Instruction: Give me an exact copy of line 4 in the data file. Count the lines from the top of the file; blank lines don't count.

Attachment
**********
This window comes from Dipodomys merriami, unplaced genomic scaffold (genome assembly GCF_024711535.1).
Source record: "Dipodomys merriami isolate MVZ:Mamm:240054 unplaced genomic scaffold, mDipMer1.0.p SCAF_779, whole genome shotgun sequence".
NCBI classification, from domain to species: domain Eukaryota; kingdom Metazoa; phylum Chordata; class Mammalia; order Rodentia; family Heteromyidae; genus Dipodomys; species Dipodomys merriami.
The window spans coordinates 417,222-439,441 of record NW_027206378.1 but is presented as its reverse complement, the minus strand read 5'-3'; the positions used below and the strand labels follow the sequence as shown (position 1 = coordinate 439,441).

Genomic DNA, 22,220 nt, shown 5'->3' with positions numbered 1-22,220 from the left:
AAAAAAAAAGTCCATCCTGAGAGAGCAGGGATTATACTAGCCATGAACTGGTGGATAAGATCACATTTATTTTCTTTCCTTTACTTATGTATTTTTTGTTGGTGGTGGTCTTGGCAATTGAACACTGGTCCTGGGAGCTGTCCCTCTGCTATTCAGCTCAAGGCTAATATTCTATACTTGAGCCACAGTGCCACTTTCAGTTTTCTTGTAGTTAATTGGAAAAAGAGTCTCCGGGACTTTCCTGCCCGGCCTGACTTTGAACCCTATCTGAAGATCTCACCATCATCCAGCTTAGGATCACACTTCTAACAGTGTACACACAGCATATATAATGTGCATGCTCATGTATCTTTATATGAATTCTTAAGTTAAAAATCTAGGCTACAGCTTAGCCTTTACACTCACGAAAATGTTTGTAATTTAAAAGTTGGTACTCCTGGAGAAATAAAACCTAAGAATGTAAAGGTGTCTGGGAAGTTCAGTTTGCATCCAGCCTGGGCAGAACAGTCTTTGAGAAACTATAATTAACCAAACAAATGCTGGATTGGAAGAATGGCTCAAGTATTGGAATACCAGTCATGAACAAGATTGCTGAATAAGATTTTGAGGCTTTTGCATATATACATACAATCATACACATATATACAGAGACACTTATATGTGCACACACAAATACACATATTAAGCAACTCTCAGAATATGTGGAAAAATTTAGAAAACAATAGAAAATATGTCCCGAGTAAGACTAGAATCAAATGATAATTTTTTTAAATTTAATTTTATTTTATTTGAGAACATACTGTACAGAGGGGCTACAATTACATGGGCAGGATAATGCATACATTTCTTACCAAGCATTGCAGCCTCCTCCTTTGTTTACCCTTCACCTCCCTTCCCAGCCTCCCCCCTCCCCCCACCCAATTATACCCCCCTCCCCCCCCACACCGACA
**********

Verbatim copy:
The window spans coordinates 417,222-439,441 of record NW_027206378.1 but is presented as its reverse complement, the minus strand read 5'-3'; the positions used below and the strand labels follow the sequence as shown (position 1 = coordinate 439,441).